John Von Neumann Lecture: The Effect of Local Features on Global Expansions
Tuesday, July 8
2:30 PM - 3:30 PM
Room: Town & Country
Global expansions, such as Fourier expansions, form the basis of many approximations which are successfully used in a wide variety of applications. Fourier expansions are used in applications ranging from medical CT scans, which are based on the Fourier expansion coefficients of an image, to spectral methods which are widely used to simulate complicated flows.
While methods based on global approximations converge exponentially when the underlying function and all its derivatives are smooth, they lose accuracy in the presence of discontinuities. The term "Gibbs phenomenon" refers to the fact that the presence of a local discontinuity degrades the global convergence of such methods, although this fact was first pointed out by Albert Michelson. Over the years, a variety of techniques have been developed to alleviate or overcome the Gibbs phenomenon. These techniques include filtering (in the physical space as well as in the transform plane) and reprojections (re-expansing the numerical solution in a different basis). In this talk, we will present the history of the Gibbs phenomenon, and review the recent literature concerning overcoming of this phenomenon, including a discussion of methods for edge detection, which allow us to determine the location of the discontinuities.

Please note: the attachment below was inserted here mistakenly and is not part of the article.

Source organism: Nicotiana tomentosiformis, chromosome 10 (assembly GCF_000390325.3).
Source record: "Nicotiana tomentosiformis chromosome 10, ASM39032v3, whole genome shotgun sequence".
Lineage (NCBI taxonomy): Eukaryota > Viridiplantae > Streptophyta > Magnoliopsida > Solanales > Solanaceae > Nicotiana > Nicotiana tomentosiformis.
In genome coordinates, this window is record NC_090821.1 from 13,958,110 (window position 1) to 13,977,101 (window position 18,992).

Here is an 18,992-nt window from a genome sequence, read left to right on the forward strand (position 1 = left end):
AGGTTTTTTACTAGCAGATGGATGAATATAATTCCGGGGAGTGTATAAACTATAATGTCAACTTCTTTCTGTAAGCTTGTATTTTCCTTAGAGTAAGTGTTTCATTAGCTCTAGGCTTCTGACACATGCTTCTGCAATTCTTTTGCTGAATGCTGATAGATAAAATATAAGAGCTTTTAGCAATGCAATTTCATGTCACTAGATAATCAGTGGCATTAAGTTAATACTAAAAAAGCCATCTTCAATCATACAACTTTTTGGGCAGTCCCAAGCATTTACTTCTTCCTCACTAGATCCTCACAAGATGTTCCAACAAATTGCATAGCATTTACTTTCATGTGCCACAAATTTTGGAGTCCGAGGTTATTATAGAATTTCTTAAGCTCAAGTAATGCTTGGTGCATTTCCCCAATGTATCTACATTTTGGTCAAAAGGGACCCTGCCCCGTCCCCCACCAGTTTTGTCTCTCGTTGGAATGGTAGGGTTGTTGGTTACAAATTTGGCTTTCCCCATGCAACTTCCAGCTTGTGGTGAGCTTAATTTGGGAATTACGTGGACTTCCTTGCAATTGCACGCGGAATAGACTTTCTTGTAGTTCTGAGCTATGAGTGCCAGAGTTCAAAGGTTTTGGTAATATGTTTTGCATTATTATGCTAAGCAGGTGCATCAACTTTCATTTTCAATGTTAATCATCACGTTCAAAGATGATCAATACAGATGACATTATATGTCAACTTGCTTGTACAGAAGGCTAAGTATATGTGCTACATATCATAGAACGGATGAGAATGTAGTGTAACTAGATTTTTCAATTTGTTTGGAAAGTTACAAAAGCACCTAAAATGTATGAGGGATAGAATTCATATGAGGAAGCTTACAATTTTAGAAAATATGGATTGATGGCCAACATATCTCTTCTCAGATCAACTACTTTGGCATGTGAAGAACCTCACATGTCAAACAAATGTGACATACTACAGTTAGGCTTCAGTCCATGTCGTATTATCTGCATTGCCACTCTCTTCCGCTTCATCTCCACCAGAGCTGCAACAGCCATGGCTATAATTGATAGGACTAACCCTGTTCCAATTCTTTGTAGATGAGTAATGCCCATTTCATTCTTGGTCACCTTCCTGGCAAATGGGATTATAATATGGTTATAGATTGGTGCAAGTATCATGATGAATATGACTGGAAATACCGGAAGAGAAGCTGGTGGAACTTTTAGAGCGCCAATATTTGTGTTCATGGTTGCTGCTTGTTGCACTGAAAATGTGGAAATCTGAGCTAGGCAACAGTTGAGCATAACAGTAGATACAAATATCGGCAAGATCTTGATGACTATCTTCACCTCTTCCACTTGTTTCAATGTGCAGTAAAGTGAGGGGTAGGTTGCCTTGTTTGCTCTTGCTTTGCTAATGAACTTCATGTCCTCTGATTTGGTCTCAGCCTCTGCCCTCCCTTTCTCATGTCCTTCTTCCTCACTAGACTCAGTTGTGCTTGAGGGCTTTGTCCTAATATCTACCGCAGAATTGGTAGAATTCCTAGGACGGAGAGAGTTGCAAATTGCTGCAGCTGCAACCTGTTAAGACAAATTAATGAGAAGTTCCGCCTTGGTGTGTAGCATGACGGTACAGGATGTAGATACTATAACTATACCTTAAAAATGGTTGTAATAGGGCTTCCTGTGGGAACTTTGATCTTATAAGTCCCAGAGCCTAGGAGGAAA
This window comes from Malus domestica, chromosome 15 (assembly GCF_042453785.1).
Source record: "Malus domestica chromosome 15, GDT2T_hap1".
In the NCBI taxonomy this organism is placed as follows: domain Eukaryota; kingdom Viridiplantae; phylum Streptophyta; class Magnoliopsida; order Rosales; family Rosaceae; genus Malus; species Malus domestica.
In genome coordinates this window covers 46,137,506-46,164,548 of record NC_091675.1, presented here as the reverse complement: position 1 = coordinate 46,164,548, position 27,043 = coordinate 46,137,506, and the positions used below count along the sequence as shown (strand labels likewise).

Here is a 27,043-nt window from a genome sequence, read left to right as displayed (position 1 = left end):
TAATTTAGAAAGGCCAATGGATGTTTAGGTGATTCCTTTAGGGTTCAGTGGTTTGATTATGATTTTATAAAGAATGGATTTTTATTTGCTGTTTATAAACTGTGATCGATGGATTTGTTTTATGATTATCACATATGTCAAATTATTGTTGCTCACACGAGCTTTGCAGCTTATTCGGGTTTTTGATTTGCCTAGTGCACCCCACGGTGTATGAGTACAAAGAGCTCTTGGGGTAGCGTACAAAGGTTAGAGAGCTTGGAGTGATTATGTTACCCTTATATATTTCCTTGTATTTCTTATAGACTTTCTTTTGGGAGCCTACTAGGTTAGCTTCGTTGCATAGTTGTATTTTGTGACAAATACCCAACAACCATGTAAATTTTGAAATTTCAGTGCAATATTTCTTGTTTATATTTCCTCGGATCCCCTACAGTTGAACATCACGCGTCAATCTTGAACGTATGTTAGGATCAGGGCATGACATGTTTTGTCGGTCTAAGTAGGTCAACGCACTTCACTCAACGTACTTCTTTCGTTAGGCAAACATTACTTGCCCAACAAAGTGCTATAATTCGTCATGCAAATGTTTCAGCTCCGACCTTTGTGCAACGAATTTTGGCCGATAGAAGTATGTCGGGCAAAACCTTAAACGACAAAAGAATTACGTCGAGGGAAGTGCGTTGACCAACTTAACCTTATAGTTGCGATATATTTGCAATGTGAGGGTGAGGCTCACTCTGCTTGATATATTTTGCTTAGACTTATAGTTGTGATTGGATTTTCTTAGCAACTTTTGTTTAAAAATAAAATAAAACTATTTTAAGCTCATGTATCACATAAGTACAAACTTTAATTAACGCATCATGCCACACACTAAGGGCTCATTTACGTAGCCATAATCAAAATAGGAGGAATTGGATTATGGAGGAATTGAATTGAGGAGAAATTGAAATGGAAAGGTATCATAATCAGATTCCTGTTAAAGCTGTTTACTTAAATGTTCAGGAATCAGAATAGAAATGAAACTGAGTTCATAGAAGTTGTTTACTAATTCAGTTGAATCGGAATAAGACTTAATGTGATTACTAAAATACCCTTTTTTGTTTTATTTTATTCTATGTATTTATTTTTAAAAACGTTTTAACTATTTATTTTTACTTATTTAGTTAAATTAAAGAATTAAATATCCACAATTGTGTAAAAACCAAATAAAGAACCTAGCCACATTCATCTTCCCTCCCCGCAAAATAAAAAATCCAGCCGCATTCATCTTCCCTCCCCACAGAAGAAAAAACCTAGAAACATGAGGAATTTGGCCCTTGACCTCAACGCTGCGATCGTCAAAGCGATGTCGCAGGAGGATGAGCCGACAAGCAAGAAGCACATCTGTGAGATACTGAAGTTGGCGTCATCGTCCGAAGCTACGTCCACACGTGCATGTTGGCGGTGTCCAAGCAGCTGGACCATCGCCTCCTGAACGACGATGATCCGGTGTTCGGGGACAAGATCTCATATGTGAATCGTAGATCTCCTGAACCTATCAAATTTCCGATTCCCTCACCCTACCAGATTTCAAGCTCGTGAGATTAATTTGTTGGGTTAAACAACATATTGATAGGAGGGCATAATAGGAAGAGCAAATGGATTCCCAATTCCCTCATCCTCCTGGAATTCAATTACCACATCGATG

David I. Gottlieb